|photo by Katrina Rice|
* Keeping warm and protecting yourself from the elements- This should be obvious, but you will want to be able to feel your fingers and limbs while shooting. The first element in staying warm is to dress appropriately. This includes your normal dress including a coat, but also making sure to wear a hat and gloves.
A great glove option for photographers are the convertible kind, where the top part (like a mitten) folds over to reveal fingerless gloves so that you can still have easy access to camera controls. I would recommend getting a pair with a grip pad on the palm to prevent gear from slipping out of your hands. Suggestions: these, these, or these (UK). You can also make your own fingerless gloves out of socks if you're in a pinch.
To keep your neck warm, you can make a warm camera neck strap cover by crocheting or knitting one, or sewing a slip cover for it. Use wool yarn, or repurpose an old sweater.
Use warmer packs. These things work great in shoes or inside clothing on really cold days or nights when you need to be outside for extended periods of time. These are favorites of people in the movie industry while shooting on outdoor sets in cold climates and winter months. Recommended: Grabber Warmers. Extra tip: Wrap these around your lenses to prevent lens fogging (see below).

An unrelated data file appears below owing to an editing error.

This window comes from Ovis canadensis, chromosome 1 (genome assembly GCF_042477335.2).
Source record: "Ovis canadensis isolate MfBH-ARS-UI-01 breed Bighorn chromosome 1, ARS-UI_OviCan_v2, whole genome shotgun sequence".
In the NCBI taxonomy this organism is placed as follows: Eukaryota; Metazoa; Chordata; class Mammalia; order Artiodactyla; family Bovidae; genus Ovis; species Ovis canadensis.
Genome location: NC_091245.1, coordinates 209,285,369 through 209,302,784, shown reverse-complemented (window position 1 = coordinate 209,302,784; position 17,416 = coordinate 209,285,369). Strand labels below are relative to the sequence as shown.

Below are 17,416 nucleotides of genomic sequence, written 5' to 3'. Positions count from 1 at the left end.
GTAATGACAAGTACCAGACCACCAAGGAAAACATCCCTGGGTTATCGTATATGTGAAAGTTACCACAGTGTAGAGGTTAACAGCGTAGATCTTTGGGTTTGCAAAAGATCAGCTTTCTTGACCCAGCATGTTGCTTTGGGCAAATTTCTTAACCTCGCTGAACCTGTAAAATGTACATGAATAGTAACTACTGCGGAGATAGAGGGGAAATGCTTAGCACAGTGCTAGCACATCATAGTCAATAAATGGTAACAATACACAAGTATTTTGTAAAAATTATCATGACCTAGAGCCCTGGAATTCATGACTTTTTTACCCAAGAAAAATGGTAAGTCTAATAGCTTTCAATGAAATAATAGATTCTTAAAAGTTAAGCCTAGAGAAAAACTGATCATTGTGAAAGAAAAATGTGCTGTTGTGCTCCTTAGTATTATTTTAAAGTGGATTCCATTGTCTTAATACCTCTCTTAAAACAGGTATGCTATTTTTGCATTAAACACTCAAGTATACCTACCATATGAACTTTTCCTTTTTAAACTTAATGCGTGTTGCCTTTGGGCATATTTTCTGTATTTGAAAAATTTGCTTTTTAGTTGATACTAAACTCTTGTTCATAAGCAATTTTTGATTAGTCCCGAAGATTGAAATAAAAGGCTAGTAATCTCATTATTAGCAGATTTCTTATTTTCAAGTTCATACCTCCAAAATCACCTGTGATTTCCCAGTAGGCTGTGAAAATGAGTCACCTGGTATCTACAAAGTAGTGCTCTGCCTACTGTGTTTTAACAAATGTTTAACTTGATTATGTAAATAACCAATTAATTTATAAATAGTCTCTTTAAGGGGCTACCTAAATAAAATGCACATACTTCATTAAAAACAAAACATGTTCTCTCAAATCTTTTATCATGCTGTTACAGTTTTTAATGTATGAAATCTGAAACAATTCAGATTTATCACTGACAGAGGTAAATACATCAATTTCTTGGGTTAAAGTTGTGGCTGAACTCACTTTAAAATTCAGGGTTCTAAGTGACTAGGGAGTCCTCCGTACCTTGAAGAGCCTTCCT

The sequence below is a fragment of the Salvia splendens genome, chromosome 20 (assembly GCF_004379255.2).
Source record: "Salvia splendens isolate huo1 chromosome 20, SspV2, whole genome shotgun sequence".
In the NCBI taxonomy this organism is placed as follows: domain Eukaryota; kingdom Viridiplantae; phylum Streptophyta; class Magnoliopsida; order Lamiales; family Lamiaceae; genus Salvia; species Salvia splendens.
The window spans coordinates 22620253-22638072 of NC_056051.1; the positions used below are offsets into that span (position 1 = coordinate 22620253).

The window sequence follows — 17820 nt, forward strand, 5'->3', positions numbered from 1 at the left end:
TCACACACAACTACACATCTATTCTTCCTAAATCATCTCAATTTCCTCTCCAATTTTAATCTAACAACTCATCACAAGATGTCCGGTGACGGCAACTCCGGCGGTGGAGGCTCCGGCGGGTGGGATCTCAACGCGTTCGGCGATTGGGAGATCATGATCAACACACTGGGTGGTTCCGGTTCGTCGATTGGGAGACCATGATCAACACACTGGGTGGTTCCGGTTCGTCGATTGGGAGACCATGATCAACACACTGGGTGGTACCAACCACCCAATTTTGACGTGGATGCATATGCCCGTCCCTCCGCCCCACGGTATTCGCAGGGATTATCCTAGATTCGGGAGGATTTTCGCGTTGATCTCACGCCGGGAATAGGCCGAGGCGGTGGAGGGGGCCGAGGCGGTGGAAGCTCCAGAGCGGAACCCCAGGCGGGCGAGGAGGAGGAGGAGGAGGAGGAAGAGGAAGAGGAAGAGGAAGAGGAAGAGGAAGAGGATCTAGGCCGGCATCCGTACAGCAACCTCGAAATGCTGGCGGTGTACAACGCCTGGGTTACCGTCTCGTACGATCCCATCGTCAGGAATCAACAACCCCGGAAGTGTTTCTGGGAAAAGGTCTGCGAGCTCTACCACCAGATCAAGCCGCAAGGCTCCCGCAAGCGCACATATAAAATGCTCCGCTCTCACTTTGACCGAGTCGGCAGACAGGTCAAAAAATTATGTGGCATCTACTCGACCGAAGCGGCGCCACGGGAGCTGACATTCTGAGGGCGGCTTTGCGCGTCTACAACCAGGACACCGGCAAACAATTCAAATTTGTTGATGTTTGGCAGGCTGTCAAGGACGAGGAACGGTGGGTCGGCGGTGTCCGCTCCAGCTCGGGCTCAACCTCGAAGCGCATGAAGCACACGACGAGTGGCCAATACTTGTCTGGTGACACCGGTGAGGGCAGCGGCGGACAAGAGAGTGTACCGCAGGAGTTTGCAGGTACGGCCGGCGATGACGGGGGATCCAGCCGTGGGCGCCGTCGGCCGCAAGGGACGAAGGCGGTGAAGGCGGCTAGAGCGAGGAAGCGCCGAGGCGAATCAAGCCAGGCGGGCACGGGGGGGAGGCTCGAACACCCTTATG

Another aspect to protecting yourself from the elements is to remember that if the ground is covered with snow or ice, that shoes with good traction is important to prevent slipping and falling. You don't want to drop your gear and brake it or get hurt. If you don't spend a ton of time in snow and ice and don't have specific boots for this, the Stabilicer Lite or traction system accessories are good choices.
* Protecting your camera equipment from the elements- For snowing or raining conditions, transport and store your gear in a waterproof bag such as the Lowepro Dryzone Backpack. During shooting, you can cover your camera and lens with a plastic bag (just letting the end of the lens stick out), and use a lens hood and filter for extra protection. If you're going to be shooting in conditions like these often, then investing in higher-end gear that has weather resistant seals on it is also recommended. For example, the "L" lenses in the Canon line have these seals.
Don't forget about lens fogging! You can prevent this two different ways- you can either put your camera and lenses into a plastic Zip-lock bag before heading inside, which will prevent the condensation that occurs from reaching the equipment as it will form on the outside of the bag. Or, you can warm your gear up gradually by using your body temperature or a room that is in between the exterior and interiors temperatures.
Another issue that happens when shooting in the cold is battery problems. They die much quicker in cold conditions. Always take extra batteries with you, and keep them warm by keeping them close to your body in pockets when not in use. Turning off unnecessary battery-draining functions (such as auto-focus) is also helpful to lengthen battery life. For more info, read: How to Maximize Your Camera's Battery Life.